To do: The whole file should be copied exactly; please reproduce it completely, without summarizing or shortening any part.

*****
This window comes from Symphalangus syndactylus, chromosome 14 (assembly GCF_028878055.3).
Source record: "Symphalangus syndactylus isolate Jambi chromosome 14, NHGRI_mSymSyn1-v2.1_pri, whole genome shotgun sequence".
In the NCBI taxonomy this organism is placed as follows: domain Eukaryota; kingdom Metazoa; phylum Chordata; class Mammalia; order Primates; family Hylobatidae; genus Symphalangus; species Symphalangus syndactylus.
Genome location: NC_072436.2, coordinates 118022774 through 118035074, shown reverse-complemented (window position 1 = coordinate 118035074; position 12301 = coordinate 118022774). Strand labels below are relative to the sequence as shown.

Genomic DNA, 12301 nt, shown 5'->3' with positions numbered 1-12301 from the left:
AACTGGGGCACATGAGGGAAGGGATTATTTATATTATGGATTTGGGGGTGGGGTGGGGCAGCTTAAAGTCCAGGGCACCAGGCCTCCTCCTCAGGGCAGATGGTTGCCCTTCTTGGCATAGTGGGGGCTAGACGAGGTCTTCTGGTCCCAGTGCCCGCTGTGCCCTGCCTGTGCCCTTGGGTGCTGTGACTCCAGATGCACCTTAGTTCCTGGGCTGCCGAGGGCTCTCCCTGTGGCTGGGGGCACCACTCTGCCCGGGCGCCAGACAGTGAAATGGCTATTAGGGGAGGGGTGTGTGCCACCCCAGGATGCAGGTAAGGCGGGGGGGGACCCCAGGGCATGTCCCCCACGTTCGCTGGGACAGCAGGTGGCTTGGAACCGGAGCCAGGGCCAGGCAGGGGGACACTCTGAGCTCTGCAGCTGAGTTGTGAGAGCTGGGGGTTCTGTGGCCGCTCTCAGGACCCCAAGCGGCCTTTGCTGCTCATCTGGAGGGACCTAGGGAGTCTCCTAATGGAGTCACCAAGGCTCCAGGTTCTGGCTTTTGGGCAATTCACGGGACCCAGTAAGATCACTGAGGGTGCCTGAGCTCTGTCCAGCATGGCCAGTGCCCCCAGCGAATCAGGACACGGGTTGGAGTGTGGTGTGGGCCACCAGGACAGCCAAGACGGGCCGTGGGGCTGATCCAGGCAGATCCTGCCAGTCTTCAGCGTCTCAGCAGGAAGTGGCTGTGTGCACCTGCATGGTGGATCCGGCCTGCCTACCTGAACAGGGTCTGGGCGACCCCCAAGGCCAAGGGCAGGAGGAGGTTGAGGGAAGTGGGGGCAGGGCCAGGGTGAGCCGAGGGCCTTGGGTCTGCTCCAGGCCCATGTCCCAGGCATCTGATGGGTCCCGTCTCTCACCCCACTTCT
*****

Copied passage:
This window comes from Symphalangus syndactylus, chromosome 14 (assembly GCF_028878055.3).
Source record: "Symphalangus syndactylus isolate Jambi chromosome 14, NHGRI_mSymSyn1-v2.1_pri, whole genome shotgun sequence".
In the NCBI taxonomy this organism is placed as follows: domain Eukaryota; kingdom Metazoa; phylum Chordata; class Mammalia; order Primates; family Hylobatidae; genus Symphalangus; species Symphalangus syndactylus.
Genome location: NC_072436.2, coordinates 118022774 through 118035074, shown reverse-complemented (window position 1 = coordinate 118035074; position 12301 = coordinate 118022774). Strand labels below are relative to the sequence as shown.

Genomic DNA, 12301 nt, shown 5'->3' with positions numbered 1-12301 from the left:
AACTGGGGCACATGAGGGAAGGGATTATTTATATTATGGATTTGGGGGTGGGGTGGGGCAGCTTAAAGTCCAGGGCACCAGGCCTCCTCCTCAGGGCAGATGGTTGCCCTTCTTGGCATAGTGGGGGCTAGACGAGGTCTTCTGGTCCCAGTGCCCGCTGTGCCCTGCCTGTGCCCTTGGGTGCTGTGACTCCAGATGCACCTTAGTTCCTGGGCTGCCGAGGGCTCTCCCTGTGGCTGGGGGCACCACTCTGCCCGGGCGCCAGACAGTGAAATGGCTATTAGGGGAGGGGTGTGTGCCACCCCAGGATGCAGGTAAGGCGGGGGGGGACCCCAGGGCATGTCCCCCACGTTCGCTGGGACAGCAGGTGGCTTGGAACCGGAGCCAGGGCCAGGCAGGGGGACACTCTGAGCTCTGCAGCTGAGTTGTGAGAGCTGGGGGTTCTGTGGCCGCTCTCAGGACCCCAAGCGGCCTTTGCTGCTCATCTGGAGGGACCTAGGGAGTCTCCTAATGGAGTCACCAAGGCTCCAGGTTCTGGCTTTTGGGCAATTCACGGGACCCAGTAAGATCACTGAGGGTGCCTGAGCTCTGTCCAGCATGGCCAGTGCCCCCAGCGAATCAGGACACGGGTTGGAGTGTGGTGTGGGCCACCAGGACAGCCAAGACGGGCCGTGGGGCTGATCCAGGCAGATCCTGCCAGTCTTCAGCGTCTCAGCAGGAAGTGGCTGTGTGCACCTGCATGGTGGATCCGGCCTGCCTACCTGAACAGGGTCTGGGCGACCCCCAAGGCCAAGGGCAGGAGGAGGTTGAGGGAAGTGGGGGCAGGGCCAGGGTGAGCCGAGGGCCTTGGGTCTGCTCCAGGCCCATGTCCCAGGCATCTGATGGGTCCCGTCTCTCACCCCACTTCT